Gig economy

DoorDash workers in California protested outside of the home of DoorDash CEO Tony Xu in response to a recent California superior court judge ruling calling 2020’s Proposition 22 unconstitutional. Prop 22, which was passed last November in California, would allow app-based companies like DoorDash, Uber and Lyft to continue classifying workers as independent contractors rather than employees.

The group of about 50 DoorDash workers who are affiliated with advocacy groups We Drive Progress and Gig Workers Rising  demanded that DoorDash provide transparency for tips and 120% of minimum wage or around $17 per hour, stop unfair deactivations and provide free personal protective equipment, as well as adequate pay for car and equipment sanitizing.

Massachusetts Attorney General Maura Healey gave a coalition of app-based service providers that includes Uber and Lyft the go-ahead to start collecting signatures needed to put a proposed ballot measure before voters that would define drivers as independent contractors rather than employees. Backers of the initiative, which is essentially a MA version of Proposition 22, would need to gather tens of thousands of signatures for the measure to make it to the November 2022 ballot.

Uber and Lyft separately announced plans to cover the legal fees of drivers using their ride-hailing apps who are sued under Texas’s new abortion law.

The new law bans abortions once a fetal heartbeat is detected, which is typically around six weeks, and gives any individual the right to sue anyone who aids or abets an abortion. That means ride-hailing app drivers, who might transport a woman to a clinic, can be sued.

Uber CEO Dara Khoswarshari and Lyft CEO Logan Green both took to Twitter express their opposition to the new law and announce their support to drivers.

“TX SB8 threatens to punish drivers for getting people where they need to go– especially women exercising their right to choose,” Green wrote on Twitter. “@Lyft has created a Driver Legal Defense Fund to cover 100% of legal fees for drivers sued under SB8 while driving on our platform.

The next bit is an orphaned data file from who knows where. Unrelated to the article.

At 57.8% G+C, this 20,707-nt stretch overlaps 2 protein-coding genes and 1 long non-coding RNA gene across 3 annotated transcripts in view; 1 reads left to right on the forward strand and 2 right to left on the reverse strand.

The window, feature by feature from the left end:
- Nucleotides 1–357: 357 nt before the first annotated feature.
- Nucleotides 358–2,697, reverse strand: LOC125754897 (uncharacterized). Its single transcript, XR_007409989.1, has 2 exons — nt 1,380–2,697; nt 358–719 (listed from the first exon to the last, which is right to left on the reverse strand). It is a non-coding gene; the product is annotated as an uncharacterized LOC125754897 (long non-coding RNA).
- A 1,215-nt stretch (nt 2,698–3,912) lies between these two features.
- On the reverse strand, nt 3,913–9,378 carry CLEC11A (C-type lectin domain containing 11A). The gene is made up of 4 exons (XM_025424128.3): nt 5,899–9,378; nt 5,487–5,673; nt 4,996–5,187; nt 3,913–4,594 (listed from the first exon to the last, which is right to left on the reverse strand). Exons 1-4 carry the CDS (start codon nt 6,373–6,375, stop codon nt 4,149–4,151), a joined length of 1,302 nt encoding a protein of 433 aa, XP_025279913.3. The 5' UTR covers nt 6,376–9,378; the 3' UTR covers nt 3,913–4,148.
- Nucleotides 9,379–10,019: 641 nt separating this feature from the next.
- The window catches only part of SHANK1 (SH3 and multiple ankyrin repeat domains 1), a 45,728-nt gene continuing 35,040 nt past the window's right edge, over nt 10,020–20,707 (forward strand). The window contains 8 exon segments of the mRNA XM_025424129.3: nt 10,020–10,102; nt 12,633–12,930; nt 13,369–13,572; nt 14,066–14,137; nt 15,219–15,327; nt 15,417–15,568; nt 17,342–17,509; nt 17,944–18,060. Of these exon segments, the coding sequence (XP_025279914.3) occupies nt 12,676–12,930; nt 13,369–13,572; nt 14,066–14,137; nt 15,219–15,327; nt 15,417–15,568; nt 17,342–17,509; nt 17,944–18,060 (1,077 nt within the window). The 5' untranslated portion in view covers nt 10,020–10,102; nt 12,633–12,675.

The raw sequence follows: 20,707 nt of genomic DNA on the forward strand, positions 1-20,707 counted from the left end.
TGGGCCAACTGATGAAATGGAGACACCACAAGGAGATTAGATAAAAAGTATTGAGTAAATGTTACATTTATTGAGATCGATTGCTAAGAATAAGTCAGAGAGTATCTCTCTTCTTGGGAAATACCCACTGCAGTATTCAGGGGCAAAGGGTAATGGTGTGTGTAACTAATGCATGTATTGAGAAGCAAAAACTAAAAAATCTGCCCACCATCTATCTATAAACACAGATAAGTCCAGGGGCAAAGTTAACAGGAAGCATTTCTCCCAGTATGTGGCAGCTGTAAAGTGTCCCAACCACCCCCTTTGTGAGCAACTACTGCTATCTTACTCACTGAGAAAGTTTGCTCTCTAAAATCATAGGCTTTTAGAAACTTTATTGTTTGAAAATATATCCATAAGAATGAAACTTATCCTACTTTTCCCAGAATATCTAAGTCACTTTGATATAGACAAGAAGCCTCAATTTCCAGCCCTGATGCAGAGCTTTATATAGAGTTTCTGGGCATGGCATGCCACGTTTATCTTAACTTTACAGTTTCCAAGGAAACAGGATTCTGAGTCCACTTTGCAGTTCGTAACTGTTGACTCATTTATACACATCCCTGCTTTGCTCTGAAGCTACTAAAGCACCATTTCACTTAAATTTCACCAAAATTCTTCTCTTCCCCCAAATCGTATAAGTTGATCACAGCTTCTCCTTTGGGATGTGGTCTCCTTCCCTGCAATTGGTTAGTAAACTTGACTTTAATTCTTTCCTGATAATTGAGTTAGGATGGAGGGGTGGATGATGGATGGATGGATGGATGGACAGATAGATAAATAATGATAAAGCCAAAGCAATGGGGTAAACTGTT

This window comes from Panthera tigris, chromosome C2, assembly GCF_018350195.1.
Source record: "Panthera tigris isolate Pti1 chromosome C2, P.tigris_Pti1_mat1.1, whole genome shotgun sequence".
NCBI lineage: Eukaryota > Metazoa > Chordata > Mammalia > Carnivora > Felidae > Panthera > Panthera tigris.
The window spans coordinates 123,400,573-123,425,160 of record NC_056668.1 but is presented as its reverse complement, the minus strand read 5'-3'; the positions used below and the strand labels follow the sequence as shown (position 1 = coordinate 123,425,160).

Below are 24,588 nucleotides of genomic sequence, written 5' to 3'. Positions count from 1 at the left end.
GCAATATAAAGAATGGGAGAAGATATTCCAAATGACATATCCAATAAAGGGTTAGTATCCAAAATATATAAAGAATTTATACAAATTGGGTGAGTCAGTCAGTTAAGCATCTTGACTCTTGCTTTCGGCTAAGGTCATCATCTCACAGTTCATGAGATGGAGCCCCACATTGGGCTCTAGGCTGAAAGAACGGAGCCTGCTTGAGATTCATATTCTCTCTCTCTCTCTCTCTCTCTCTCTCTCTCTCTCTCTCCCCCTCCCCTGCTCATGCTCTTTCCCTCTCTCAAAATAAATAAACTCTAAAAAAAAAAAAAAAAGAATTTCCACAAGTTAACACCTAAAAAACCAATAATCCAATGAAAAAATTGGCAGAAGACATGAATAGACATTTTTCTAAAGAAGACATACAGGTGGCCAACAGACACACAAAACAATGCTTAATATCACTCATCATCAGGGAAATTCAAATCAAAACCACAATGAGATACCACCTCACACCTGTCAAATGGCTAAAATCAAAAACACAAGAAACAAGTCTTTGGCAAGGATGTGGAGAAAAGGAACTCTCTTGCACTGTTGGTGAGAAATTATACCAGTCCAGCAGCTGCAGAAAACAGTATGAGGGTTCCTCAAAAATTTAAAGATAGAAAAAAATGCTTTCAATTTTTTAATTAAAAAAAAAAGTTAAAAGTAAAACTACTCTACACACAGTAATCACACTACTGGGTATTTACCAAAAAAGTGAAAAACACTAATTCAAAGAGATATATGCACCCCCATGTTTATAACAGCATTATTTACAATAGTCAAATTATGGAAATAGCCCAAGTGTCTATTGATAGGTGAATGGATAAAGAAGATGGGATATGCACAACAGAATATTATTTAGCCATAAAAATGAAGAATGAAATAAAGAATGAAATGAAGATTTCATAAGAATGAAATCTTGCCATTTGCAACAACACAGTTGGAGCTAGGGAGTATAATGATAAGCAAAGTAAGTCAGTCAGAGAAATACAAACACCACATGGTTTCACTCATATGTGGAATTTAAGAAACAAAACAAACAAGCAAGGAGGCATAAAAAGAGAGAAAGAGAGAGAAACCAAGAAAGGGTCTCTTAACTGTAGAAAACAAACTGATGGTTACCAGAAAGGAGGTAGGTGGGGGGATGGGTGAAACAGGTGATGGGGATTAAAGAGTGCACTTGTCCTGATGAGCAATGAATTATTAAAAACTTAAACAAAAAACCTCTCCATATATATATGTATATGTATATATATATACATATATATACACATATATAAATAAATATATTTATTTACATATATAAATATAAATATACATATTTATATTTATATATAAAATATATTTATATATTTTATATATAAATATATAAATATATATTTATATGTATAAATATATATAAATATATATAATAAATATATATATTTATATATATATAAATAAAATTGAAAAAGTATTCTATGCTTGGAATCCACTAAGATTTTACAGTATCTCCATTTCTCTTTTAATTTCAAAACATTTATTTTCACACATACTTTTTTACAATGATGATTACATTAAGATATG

Khosrowshahi retweeted Green’s tweet and made the same commitment. “Right on @logangreen – drivers shouldn’t be put at risk for getting people where they want to go. Team @Uber is in too and will cover legal fees in the same way. Thanks for the push.”

Green and Khosrowshahi are among the few CEOs (a list that includes Austin-based Bumble and Dallas-based Match Group) with operations in Texas that have come out in strong opposition to law.

In-car tech

GM announced it will idle nearly all its assembly plants in North America due to the ongoing semiconductor chip shortage. The automaker is making a few strategic exceptions. Production of its profitable full-size SUVs will continue this week at its Arlington Assembly plant in Texas. The Flint Assembly facility, where it makes heavy-duty GMC and Chevy pickup trucks and Bowling Green Assembly in Kentucky, where it makes the Corvette, will also continue.

Misc. stuff

BMW Group has committed to a 50% reduction from 2019 levels in global carbon dioxide emissions during the use-phase of its vehicles by 2030, as well as a 40% reduction in emissions during the life cycle of the vehicle. These goals, including a plan to focus on the principles of a circular economy to achieve a more sustainable vehicle life cycle, will manifest in the company’s Neue Klasse platform, which should be available by 2025.

Department of Transportation Secretary Pete Buttigieg and husband, Chasten, announced they are parents to twins.

Buttigieg tweeted: “Chasten and I are beyond thankful for all the kind wishes since first sharing the news that we’re becoming parents. We are delighted to welcome Penelope Rose and Joseph August Buttigieg to our family.”

Nikola Corp. reached a new agreement with Bosch for its hydrogen fuel cell modules. The modules will be used to power two of Nikola’s hydrogen-fueled semi-trucks, the short-haul Nikola Tre and Nikola Two sleeper. Bosch invested at least $100 million in the hydrogen truck startup in 2019 but reduced its shares in the company the following year. Bosch also said last year it would supply fuel cells for Nikola’s European operations.

#automotive, #bmw-group, #dara-khoswarshari, #ebikes, #electric-vehicles, #gm, #lyft, #mercedes-benz, #nikola-corp, #pete-buttigieg, #ride-hailing, #rivian, #the-station, #transportation, #uber, #volkswagen, #vw-group, #yandex

GM throws LG under the bus as Chevy Bolt production pauses amid recall

GM throws LG under the bus as Chevy Bolt production pauses amid recall

(credit: Jeffrey Sauger / Chevrolet)

General Motors has lost confidence in battery supplier LG Chem after defective cells from the company caused a string of fires and sparked a massive recall of Chevrolet Bolt electric vehicles and electric utility vehicles.